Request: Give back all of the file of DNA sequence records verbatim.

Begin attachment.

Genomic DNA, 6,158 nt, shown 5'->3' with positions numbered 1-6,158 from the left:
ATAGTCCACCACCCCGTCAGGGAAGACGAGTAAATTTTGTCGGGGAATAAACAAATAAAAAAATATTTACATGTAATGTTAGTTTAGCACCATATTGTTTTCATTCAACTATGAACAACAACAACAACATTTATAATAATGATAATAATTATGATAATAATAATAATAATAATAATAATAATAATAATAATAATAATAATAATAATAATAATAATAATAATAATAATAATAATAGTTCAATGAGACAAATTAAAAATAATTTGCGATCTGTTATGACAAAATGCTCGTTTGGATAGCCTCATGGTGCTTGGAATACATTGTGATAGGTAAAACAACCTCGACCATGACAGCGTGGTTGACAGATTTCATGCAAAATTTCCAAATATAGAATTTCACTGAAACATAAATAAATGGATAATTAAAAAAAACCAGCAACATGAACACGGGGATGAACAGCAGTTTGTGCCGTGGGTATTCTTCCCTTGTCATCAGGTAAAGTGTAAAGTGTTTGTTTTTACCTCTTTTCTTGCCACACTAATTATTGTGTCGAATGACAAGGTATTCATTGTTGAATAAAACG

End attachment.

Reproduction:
Genomic DNA, 6,158 nt, shown 5'->3' with positions numbered 1-6,158 from the left:
ATAGTCCACCACCCCGTCAGGGAAGACGAGTAAATTTTGTCGGGGAATAAACAAATAAAAAAATATTTACATGTAATGTTAGTTTAGCACCATATTGTTTTCATTCAACTATGAACAACAACAACAACATTTATAATAATGATAATAATTATGATAATAATAATAATAATAATAATAATAATAATAATAATAATAATAATAATAATAATAATAATAATAATAATAATAATAATAGTTCAATGAGACAAATTAAAAATAATTTGCGATCTGTTATGACAAAATGCTCGTTTGGATAGCCTCATGGTGCTTGGAATACATTGTGATAGGTAAAACAACCTCGACCATGACAGCGTGGTTGACAGATTTCATGCAAAATTTCCAAATATAGAATTTCACTGAAACATAAATAAATGGATAATTAAAAAAAACCAGCAACATGAACACGGGGATGAACAGCAGTTTGTGCCGTGGGTATTCTTCCCTTGTCATCAGGTAAAGTGTAAAGTGTTTGTTTTTACCTCTTTTCTTGCCACACTAATTATTGTGTCGAATGACAAGGTATTCATTGTTGAATAAAACG